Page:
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Achalasia

Achalasia

Achalasia overview
Symptoms
Diagnosis
Treatment

Achalasia overview

Achalasia is a rare swallowing disorder that affects the esophagus (the tube which carries food from the mouth to the stomach). Achalasia is a chronic condition that worsens over time. It is treatable but not curable.

In people with achalasia, the muscles of the esophagus do not move food properly toward the stomach. In addition, the lower esophageal sphincter (LES) - the muscle that joins the esophagus to the stomach - is constricted and prevents food from emptying normally into the stomach.

The cause of achalasia is unknown, but may be related to damage to the nerves of the esophagus.

Click here for the achalasia fact sheet from the Temple Digestive Disease Center.

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Symptoms

Symptoms appear slowly over time and frequently resemble many other more common gastrointestinal disorders. They include:

  • Difficulty swallowing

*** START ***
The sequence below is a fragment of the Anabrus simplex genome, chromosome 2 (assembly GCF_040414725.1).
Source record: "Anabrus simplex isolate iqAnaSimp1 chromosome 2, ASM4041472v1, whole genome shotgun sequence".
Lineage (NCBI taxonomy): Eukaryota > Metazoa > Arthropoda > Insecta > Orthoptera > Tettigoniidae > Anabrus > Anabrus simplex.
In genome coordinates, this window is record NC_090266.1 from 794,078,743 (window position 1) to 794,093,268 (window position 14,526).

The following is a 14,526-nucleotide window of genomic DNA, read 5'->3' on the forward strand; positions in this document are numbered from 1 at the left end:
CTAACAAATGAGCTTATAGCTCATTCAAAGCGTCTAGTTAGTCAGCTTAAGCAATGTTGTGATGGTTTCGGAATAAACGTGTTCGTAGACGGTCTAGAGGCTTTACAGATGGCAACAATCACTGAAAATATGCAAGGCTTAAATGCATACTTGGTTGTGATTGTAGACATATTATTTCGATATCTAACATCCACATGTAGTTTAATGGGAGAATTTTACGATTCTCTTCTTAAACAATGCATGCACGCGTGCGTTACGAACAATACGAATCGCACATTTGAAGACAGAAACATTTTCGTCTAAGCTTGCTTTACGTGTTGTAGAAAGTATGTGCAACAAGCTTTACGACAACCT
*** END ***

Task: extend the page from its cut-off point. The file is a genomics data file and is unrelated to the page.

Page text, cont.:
• Regurgitation
  • Heartburn
  • A sensation of fullness
  • Unplanned weight loss
  • Chest pain

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Diagnosis

Testing is necessary for proper diagnosis and to rule out other conditions. It includes:

  • Chest X-ray
  • Barium swallow (under X-ray, measures the movement of the barium through the esophagus to reveal any swallowing problems)
  • Manometry (insertion of a thin tube into the esophagus to measure the pressure in the esophagus)
  • Endoscopy (insertion of a thin, lighted, flexible tube allows physicians to view the inside of the esophagus)

Schedule an appointment

To schedule an appointment with a Temple Digestive Disease Center Physician, click here or call 1-800-TEMPLE-MED [1-800-836-7536].

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Treatment

Learn more about Achalasia treatments and surgery.

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